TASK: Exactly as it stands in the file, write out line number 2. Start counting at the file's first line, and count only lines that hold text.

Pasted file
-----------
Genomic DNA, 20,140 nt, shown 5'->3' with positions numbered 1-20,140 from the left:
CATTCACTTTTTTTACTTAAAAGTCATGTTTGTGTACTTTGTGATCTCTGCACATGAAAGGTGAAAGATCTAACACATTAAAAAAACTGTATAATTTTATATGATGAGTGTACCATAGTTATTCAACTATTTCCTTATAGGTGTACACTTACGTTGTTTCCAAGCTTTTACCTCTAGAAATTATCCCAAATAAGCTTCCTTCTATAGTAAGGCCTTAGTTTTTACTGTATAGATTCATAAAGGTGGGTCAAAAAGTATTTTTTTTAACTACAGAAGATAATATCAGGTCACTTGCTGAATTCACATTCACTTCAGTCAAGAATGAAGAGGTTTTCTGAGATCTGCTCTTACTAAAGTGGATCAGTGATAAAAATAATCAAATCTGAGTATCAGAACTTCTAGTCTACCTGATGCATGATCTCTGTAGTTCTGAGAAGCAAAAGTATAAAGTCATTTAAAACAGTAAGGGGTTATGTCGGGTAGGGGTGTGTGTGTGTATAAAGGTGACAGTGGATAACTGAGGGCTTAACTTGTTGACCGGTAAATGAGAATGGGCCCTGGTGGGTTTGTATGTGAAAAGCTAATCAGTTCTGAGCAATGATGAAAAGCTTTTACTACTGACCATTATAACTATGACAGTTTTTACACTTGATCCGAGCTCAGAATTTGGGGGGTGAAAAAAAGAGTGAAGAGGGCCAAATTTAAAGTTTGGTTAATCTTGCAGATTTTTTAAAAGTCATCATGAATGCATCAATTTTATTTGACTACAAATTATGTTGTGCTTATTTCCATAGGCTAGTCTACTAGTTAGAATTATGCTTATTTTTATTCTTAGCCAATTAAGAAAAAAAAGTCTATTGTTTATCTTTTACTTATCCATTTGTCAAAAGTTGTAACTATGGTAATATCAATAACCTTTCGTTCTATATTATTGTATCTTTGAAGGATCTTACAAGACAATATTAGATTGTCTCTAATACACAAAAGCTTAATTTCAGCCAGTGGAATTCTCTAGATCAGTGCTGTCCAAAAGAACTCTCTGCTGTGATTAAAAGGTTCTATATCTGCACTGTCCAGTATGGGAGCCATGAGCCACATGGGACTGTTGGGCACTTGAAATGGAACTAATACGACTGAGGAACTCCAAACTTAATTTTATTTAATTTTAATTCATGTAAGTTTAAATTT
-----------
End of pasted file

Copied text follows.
CATTCACTTTTTTTACTTAAAAGTCATGTTTGTGTACTTTGTGATCTCTGCACATGAAAGGTGAAAGATCTAACACATTAAAAAAACTGTATAATTTTATATGATGAGTGTACCATAGTTATTCAACTATTTCCTTATAGGTGTACACTTACGTTGTTTCCAAGCTTTTACCTCTAGAAATTATCCCAAATAAGCTTCCTTCTATAGTAAGGCCTTAGTTTTTACTGTATAGATTCATAAAGGTGGGTCAAAAAGTATTTTTTTTAACTACAGAAGATAATATCAGGTCACTTGCTGAATTCACATTCACTTCAGTCAAGAATGAAGAGGTTTTCTGAGATCTGCTCTTACTAAAGTGGATCAGTGATAAAAATAATCAAATCTGAGTATCAGAACTTCTAGTCTACCTGATGCATGATCTCTGTAGTTCTGAGAAGCAAAAGTATAAAGTCATTTAAAACAGTAAGGGGTTATGTCGGGTAGGGGTGTGTGTGTGTATAAAGGTGACAGTGGATAACTGAGGGCTTAACTTGTTGACCGGTAAATGAGAATGGGCCCTGGTGGGTTTGTATGTGAAAAGCTAATCAGTTCTGAGCAATGATGAAAAGCTTTTACTACTGACCATTATAACTATGACAGTTTTTACACTTGATCCGAGCTCAGAATTTGGGGGGTGAAAAAAAGAGTGAAGAGGGCCAAATTTAAAGTTTGGTTAATCTTGCAGATTTTTTAAAAGTCATCATGAATGCATCAATTTTATTTGACTACAAATTATGTTGTGCTTATTTCCATAGGCTAGTCTACTAGTTAGAATTATGCTTATTTTTATTCTTAGCCAATTAAGAAAAAAAAGTCTATTGTTTATCTTTTACTTATCCATTTGTCAAAAGTTGTAACTATGGTAATATCAATAACCTTTCGTTCTATATTATTGTATCTTTGAAGGATCTTACAAGACAATATTAGATTGTCTCTAATACACAAAAGCTTAATTTCAGCCAGTGGAATTCTCTAGATCAGTGCTGTCCAAAAGAACTCTCTGCTGTGATTAAAAGGTTCTATATCTGCACTGTCCAGTATGGGAGCCATGAGCCACATGGGACTGTTGGGCACTTGAAATGGAACTAATACGACTGAGGAACTCCAAACTTAATTTTATTTAATTTTAATTCATGTAAGTTTAAATTT